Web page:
- This paper presents the first comprehensive list of 2,688 species of Staphylinidae (Coleoptera) recorded from Brazil. The list is based on the taxonomic and ecological literature, and new records from some insect collections, and includes locality references for each species. In addition, Brazilian localities and the country-level distribution outside of Brazil are provided for each species. Brazilian localities are organized by state, and include the bibliographic reference and page number where each locality was reported. All localities are geo-referenced, organized by state, and listed in an Appendix.
A distributional checklist of the spider wasps (Hymenoptera: Pompilidae) of Florida
John M. Leavengood
- The Florida fauna of Pompilidae is investigated and a total of 115 species are recorded. Among them, 30 are new records for the state. The species and subspecies are presented by subfamily and tribe accompanied by county-based distributional accounts for each of the lower taxa.
A generic-level phylogenetic review of the Macrodactylini (Coleoptera: Scarabaeidae: Melolonthinae)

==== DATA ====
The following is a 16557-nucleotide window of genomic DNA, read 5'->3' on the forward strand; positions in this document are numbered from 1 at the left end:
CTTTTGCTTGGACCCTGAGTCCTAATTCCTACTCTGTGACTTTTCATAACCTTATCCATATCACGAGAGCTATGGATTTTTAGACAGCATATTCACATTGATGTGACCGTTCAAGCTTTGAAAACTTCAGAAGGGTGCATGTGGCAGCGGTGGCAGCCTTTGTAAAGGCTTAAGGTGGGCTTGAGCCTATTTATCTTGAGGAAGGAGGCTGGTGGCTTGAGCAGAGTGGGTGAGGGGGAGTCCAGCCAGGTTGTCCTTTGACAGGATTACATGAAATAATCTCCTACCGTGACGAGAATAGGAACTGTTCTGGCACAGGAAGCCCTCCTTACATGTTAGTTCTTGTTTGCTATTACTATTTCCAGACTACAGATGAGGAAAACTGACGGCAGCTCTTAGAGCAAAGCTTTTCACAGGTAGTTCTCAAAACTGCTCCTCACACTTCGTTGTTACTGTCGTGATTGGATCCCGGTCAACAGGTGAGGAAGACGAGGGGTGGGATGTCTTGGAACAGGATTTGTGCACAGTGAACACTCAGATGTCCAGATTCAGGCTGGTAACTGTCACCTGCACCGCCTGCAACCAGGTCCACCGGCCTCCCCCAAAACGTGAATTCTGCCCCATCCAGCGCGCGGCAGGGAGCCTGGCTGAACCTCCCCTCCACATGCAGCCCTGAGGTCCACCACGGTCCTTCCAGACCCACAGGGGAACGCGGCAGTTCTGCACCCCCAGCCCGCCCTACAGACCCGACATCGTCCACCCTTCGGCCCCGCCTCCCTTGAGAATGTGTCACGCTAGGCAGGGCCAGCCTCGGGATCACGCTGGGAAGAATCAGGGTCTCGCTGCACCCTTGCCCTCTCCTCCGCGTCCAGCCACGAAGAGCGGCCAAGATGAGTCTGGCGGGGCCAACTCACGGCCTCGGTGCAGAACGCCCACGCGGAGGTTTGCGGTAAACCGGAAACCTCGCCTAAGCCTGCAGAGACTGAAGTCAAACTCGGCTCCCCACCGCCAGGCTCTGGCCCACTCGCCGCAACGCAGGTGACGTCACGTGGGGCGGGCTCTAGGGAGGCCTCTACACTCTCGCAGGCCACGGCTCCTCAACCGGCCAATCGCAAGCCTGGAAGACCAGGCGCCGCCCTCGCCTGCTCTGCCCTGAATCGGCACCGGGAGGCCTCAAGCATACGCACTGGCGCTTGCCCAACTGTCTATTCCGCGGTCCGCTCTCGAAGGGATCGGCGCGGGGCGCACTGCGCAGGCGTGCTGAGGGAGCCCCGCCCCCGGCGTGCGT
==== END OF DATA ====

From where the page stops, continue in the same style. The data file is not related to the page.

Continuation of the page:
- A revision of the generic classification of the tribe Macrodactylini is provided using morphological characters of adults. The revision is based on a taxonomic analysis of 80 genera historically placed in the tribe and a cladistic analysis of 32 genera conforming to the new tribal definition. Synapomorphies for the newly defined Macrodactylini include: the length of the fifth ventrite longer than the fourth ventrite when viewed ventrally, fifth ventrite lacking a complete suture between the tergite and sternite, and the metathoracic tibial spurs (if present) offset, allowing the metatarsus to move past them. Thirty-two genera constitute the newly defined Macrodactylini: Agaocnemis Moser, Alvarinus Blanchard, Ancistrosoma Curtis, Anomonyx Saylor, Anoplosiagum Blanchard, Astaenosiagum Martínez, Barybas Blanchard, Calodactylus Blanchard, Ceraspis Le Peletier and Serville, Ceratolontha Arrow, Chariodactylus Moser, Chariodema Blanchard, Chremastodus Solier, Clavipalpus Laporte, Ctenotis Burmeister, Dasyus Le Peletier and Serville, Dicrania Le Peletier and Serville, Gama Blanchard, Gastrohoplus Moser, Hercitis Burmeister, Hieritis Burmeister, Isonychus Mannerheim, Issacaris Fairmaire, Macrodactylus Dejean, Manodactylus Moser, Manopus Laporte, Oedichira Burmeister, Pectinosoma Arrow, Plectris Le Peletier and Serville, Pristerophora Harold, Rhinaspis Perty, and Schizochelus Blanchard. Sixteen genera are removed or their removal is confirmed from the historical Macrodactylini: Coenonycha Horn, Dichelonyx Harris, and Gymnopyge Linell (to Dichelonychini), Homalochilus Blanchard, Homoliogenys Gutiérrez, Liogenys Guérin-Méneville, and Pacuvia Curtis (to Diplotaxini), Diphycerus Deyrolle and Fairmaire (to Diphycerini), Hyperius Deyrolle and Fairmaire (to Melolonthini), Apterodemidea Gutiérrez (to Sericoidini), Blepharotoma Blanchard (to Liparetrini ), Diaphylla Erichson (removed from Macrodactylini, and currently unplaced into existing melolonthine tribes), Hilarianus Blanchard, Manonychus Moser, Pseudoisonychus Frey (removed from Macrodactylini, and currently unplaced into existing melolonthine tribes) and Zabacana Saylor (to Epectinaspis (Rutelinae)). Nine new generic synonyms are proposed: Corminus Burmeister, junior synonym of Alvarinus Blanchard; Ctilocephala Burmeister, Eubarybas Gutiérrez, and Pseudohercitis Moser, each a junior synonym of Barybas Blanchard; Byrasba Harold, Rhinaspoides Moser, and Ulomenes Blanchard, each a junior synonym of Rhinaspis Perty; Demodema Blanchard, a junior synonym of Plectris Le Peletier and Serville; and Pachylotoma Blanchard, junior synonym of Gama Blanchard.